Years of Sexual Harassment Allegations Have Emerged Against Film Producer Harvey Weinstein

The New York Times has reported that major Hollywood film producer Harvey Weinstein committed sexual harassment towards actresses, employees and interns throughout the past 30 years. Reports of these incidents were revealed primarily through emails and internal documents from Weinstein's businesses, Miramax and the Weinstein Company.

Actress Ashley Judd, known for her roles in Where the Heart Is and the Divergent franchise, is a notable name tied to the report, sharing about a 1997 encounter with Weinstein. The film mogul invited her to a breakfast meeting in his Beverly Hills hotel suite, where Weinstein wore a bathrobe and repeatedly asked if he could give her a massage. Judd rejected this proposal, leading to Weinstein asking if she would watch him take a shower.

"I said no, a lot of ways, a lot of times, and he always came back to me with some new ask," Judd told The Times. "It was all this bargaining, this coercive bargaining." 

Judd felt "panicky" and "trapped" in the situation, feeling pressured because of Weinstein's prominent influence in the film industry. "How do I get out of the room as fast as possible without alienating Harvey Weinstein?" she said she thought at the time. 

Temporary employee Emily Nestor claims that, in 2014, Weinstein offered to help her in her career if she accepted his sexual proposals. Lauren O'Connor, another Weinstein employee, detailed his inappropriate behavior in a 2015 memo she wrote to company executives. When she received an undisclosed settlement from Weinstein after sending the memo, she withdrew her statement.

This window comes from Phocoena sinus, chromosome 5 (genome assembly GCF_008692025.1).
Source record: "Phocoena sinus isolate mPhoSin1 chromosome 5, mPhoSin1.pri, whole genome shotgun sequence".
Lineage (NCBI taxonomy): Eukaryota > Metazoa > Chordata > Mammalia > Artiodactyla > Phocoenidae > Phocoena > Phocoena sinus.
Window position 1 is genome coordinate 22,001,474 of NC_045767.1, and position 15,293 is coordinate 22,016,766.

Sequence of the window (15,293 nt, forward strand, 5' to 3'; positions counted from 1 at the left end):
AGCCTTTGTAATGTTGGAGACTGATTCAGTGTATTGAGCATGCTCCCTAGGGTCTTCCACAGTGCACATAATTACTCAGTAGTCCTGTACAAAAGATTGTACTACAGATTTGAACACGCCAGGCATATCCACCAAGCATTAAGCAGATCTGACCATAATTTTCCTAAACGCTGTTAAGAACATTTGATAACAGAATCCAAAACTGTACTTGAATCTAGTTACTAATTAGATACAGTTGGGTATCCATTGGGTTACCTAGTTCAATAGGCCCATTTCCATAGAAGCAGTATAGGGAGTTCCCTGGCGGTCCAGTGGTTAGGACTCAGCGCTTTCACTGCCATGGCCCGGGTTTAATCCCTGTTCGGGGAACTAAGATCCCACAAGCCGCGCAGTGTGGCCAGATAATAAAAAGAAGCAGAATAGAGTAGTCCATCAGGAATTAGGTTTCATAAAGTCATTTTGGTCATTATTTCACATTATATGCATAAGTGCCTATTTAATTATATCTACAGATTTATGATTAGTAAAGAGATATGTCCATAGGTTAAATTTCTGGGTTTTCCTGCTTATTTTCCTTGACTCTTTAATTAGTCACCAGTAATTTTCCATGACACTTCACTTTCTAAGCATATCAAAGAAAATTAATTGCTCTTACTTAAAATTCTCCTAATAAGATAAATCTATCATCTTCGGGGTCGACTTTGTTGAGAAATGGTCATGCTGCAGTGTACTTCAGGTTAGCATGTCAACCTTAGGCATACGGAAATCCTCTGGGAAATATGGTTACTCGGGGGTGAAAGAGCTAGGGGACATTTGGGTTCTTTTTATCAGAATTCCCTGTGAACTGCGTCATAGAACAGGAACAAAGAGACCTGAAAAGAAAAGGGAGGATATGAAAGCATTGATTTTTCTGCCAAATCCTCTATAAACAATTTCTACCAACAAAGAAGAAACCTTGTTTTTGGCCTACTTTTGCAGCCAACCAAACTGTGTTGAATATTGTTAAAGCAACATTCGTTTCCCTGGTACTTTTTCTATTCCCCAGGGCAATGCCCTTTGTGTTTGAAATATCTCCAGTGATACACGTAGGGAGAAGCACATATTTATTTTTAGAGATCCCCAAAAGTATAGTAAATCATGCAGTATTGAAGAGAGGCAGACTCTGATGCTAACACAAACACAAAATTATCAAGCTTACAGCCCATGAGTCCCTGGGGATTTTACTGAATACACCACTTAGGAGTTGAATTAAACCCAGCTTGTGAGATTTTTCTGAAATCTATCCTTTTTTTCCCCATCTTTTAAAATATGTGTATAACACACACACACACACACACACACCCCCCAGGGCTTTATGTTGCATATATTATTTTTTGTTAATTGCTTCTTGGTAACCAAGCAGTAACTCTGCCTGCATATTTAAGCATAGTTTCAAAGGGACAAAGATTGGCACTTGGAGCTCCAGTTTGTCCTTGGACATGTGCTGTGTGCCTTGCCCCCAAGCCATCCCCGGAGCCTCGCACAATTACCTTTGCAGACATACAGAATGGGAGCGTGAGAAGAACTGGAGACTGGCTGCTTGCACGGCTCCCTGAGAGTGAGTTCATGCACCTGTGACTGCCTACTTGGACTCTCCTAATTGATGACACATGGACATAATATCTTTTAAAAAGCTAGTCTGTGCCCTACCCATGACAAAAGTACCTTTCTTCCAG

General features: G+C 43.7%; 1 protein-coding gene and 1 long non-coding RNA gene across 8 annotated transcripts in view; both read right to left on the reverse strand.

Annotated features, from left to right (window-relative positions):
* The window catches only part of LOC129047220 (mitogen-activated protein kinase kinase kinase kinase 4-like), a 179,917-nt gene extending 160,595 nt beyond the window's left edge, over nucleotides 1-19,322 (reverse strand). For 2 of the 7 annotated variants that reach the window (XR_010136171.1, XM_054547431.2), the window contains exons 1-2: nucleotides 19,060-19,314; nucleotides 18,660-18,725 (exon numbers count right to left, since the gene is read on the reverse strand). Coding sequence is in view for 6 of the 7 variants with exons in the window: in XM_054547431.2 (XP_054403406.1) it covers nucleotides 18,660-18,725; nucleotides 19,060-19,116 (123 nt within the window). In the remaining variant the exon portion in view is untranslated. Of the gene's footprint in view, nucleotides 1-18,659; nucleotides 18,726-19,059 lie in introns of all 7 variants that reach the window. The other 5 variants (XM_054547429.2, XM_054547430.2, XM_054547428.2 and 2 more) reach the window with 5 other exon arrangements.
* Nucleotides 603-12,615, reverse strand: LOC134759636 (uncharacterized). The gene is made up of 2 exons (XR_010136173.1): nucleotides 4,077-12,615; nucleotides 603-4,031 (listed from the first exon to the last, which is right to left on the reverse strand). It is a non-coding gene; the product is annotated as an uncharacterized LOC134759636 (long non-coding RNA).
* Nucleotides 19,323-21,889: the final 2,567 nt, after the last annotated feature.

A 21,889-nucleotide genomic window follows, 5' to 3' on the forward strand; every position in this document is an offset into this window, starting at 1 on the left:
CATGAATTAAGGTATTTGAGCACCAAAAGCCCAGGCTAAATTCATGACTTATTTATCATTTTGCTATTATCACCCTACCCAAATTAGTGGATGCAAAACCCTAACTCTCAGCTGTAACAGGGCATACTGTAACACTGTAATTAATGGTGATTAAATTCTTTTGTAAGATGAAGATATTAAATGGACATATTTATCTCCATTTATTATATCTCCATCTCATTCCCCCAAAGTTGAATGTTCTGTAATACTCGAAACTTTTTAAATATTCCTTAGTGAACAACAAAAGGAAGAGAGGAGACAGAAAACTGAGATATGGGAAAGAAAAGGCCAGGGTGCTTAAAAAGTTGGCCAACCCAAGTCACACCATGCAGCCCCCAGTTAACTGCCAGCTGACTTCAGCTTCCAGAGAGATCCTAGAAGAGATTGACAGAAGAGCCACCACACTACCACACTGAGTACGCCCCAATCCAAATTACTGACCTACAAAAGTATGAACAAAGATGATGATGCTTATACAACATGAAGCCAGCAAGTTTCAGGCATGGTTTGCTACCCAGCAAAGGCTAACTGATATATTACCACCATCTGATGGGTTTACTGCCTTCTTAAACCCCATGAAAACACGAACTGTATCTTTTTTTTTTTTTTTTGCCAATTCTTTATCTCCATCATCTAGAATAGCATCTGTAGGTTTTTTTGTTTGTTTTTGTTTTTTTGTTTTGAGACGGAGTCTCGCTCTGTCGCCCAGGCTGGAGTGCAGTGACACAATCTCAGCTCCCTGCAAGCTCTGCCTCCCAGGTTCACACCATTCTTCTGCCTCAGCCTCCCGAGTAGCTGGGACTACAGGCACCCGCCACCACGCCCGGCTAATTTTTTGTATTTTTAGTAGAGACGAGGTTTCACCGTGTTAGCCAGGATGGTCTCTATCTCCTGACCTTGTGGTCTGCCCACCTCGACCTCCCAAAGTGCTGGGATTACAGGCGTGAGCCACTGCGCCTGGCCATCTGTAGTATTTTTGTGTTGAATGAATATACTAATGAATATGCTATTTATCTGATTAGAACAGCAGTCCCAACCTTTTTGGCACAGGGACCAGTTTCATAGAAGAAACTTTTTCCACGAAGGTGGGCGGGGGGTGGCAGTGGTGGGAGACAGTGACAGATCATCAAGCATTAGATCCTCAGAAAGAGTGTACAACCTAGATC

"There is a toxic environment for women at this company," she wrote. "I am a 28-year-old woman trying to make a living and a career. Harvey Weinstein is a 64-year-old, world-famous man, and this is his company. The balance of power is me: zero, Harvey Weinstein: 10."

The Times investigation revealed previously undisclosed sexual harassment allegations against Weinstein, who reached at least eight settlements with women over this decades-long span. One of Weinstein's lawyers, Lisa Bloom, said that her boss "denies many of the accusations as patently false."

"I appreciate the way I've behaved with colleagues in the past has caused a lot of pain, and I sincerely apologize for it," Weinstein said in a statement exclusively for The Times. "Though I'm trying to do better, I know I have a long way to go." 

Several current and former employees have admitted that they were aware of Weinstein's behavior, but only a few tried to confront him about it. 

"I came of age in the '60s and '70s, when all the rules about behavior and workplaces were different," Weinstein explained in his statement. "That was the culture then."

Weinstein is best known for his producer credits on films such as Good Will Hunting, Shakespeare in Love, Pulp Fiction and The King's Speech. He has maintained a public persona as a champion for women, distributing the campus sexual assault documentary The Hunting Ground, campaigning for Hillary Clinton and even hiring Malia Obama as a company intern. 

The Hollywood Reporter has confirmed that Weinstein will sue The New York Times for its report, as an attorney said that it "relies on mostly hearsay accounts and a faulty report...which has been debunked by nine different eyewitnesses. We sent the Times the facts and evidence, but they ignored it and rushed to publish."

Weinstein will also take a leave of absence from his company.